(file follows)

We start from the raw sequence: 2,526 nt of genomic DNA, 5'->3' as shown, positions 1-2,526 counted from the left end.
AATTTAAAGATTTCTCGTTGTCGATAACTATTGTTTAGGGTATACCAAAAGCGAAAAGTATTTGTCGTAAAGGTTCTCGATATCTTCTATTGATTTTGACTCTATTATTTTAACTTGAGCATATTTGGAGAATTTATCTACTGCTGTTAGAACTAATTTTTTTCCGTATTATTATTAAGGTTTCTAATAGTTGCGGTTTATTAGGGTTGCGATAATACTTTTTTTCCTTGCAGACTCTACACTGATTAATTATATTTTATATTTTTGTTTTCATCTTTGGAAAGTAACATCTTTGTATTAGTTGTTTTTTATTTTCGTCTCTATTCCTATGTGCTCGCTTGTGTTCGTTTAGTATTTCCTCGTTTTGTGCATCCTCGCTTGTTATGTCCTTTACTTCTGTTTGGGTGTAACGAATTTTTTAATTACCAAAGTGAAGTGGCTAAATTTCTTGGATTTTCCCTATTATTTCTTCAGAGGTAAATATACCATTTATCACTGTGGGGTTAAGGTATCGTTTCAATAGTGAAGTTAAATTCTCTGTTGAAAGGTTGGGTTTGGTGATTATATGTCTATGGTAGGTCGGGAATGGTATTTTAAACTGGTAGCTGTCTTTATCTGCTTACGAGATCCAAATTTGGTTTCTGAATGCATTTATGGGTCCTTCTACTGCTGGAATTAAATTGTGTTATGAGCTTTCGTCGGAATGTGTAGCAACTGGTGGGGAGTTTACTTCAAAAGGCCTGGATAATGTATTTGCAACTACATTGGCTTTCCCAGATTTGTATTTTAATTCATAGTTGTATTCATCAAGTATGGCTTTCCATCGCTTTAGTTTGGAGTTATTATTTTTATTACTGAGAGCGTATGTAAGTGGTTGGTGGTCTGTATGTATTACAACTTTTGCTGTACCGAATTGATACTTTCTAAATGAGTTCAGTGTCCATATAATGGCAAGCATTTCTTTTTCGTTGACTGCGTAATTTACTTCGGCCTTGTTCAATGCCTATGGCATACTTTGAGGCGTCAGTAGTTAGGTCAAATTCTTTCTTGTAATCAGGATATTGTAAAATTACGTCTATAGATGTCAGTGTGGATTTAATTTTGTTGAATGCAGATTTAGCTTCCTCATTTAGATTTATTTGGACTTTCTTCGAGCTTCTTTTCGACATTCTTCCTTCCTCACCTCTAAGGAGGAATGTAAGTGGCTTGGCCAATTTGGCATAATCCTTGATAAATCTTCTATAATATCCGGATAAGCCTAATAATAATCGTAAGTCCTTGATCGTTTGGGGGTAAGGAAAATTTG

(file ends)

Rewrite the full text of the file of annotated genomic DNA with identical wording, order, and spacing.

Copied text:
We start from the raw sequence: 2,526 nt of genomic DNA, 5'->3' as shown, positions 1-2,526 counted from the left end.
AATTTAAAGATTTCTCGTTGTCGATAACTATTGTTTAGGGTATACCAAAAGCGAAAAGTATTTGTCGTAAAGGTTCTCGATATCTTCTATTGATTTTGACTCTATTATTTTAACTTGAGCATATTTGGAGAATTTATCTACTGCTGTTAGAACTAATTTTTTTCCGTATTATTATTAAGGTTTCTAATAGTTGCGGTTTATTAGGGTTGCGATAATACTTTTTTTCCTTGCAGACTCTACACTGATTAATTATATTTTATATTTTTGTTTTCATCTTTGGAAAGTAACATCTTTGTATTAGTTGTTTTTTATTTTCGTCTCTATTCCTATGTGCTCGCTTGTGTTCGTTTAGTATTTCCTCGTTTTGTGCATCCTCGCTTGTTATGTCCTTTACTTCTGTTTGGGTGTAACGAATTTTTTAATTACCAAAGTGAAGTGGCTAAATTTCTTGGATTTTCCCTATTATTTCTTCAGAGGTAAATATACCATTTATCACTGTGGGGTTAAGGTATCGTTTCAATAGTGAAGTTAAATTCTCTGTTGAAAGGTTGGGTTTGGTGATTATATGTCTATGGTAGGTCGGGAATGGTATTTTAAACTGGTAGCTGTCTTTATCTGCTTACGAGATCCAAATTTGGTTTCTGAATGCATTTATGGGTCCTTCTACTGCTGGAATTAAATTGTGTTATGAGCTTTCGTCGGAATGTGTAGCAACTGGTGGGGAGTTTACTTCAAAAGGCCTGGATAATGTATTTGCAACTACATTGGCTTTCCCAGATTTGTATTTTAATTCATAGTTGTATTCATCAAGTATGGCTTTCCATCGCTTTAGTTTGGAGTTATTATTTTTATTACTGAGAGCGTATGTAAGTGGTTGGTGGTCTGTATGTATTACAACTTTTGCTGTACCGAATTGATACTTTCTAAATGAGTTCAGTGTCCATATAATGGCAAGCATTTCTTTTTCGTTGACTGCGTAATTTACTTCGGCCTTGTTCAATGCCTATGGCATACTTTGAGGCGTCAGTAGTTAGGTCAAATTCTTTCTTGTAATCAGGATATTGTAAAATTACGTCTATAGATGTCAGTGTGGATTTAATTTTGTTGAATGCAGATTTAGCTTCCTCATTTAGATTTATTTGGACTTTCTTCGAGCTTCTTTTCGACATTCTTCCTTCCTCACCTCTAAGGAGGAATGTAAGTGGCTTGGCCAATTTGGCATAATCCTTGATAAATCTTCTATAATATCCGGATAAGCCTAATAATAATCGTAAGTCCTTGATCGTTTGGGGGTAAGGAAAATTTG